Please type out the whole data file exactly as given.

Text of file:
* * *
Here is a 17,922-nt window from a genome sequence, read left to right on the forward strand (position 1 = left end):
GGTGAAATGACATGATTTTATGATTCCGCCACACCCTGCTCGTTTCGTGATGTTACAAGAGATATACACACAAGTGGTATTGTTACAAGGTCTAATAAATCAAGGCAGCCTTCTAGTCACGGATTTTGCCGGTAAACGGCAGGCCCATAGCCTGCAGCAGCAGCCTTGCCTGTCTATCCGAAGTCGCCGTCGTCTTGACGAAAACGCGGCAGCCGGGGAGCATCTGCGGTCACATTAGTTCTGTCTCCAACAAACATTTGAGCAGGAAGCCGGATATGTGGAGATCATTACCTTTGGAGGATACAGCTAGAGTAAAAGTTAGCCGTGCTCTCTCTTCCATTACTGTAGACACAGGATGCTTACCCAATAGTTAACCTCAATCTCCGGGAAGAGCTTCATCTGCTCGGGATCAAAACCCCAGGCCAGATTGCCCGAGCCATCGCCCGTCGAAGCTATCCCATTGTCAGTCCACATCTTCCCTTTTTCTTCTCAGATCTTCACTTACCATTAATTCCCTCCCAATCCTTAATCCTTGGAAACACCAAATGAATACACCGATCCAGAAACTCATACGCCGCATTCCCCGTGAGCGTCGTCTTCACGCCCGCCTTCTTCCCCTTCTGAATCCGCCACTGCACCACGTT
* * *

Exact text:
Here is a 17,922-nt window from a genome sequence, read left to right on the forward strand (position 1 = left end):
GGTGAAATGACATGATTTTATGATTCCGCCACACCCTGCTCGTTTCGTGATGTTACAAGAGATATACACACAAGTGGTATTGTTACAAGGTCTAATAAATCAAGGCAGCCTTCTAGTCACGGATTTTGCCGGTAAACGGCAGGCCCATAGCCTGCAGCAGCAGCCTTGCCTGTCTATCCGAAGTCGCCGTCGTCTTGACGAAAACGCGGCAGCCGGGGAGCATCTGCGGTCACATTAGTTCTGTCTCCAACAAACATTTGAGCAGGAAGCCGGATATGTGGAGATCATTACCTTTGGAGGATACAGCTAGAGTAAAAGTTAGCCGTGCTCTCTCTTCCATTACTGTAGACACAGGATGCTTACCCAATAGTTAACCTCAATCTCCGGGAAGAGCTTCATCTGCTCGGGATCAAAACCCCAGGCCAGATTGCCCGAGCCATCGCCCGTCGAAGCTATCCCATTGTCAGTCCACATCTTCCCTTTTTCTTCTCAGATCTTCACTTACCATTAATTCCCTCCCAATCCTTAATCCTTGGAAACACCAAATGAATACACCGATCCAGAAACTCATACGCCGCATTCCCCGTGAGCGTCGTCTTCACGCCCGCCTTCTTCCCCTTCTGAATCCGCCACTGCACCACGTT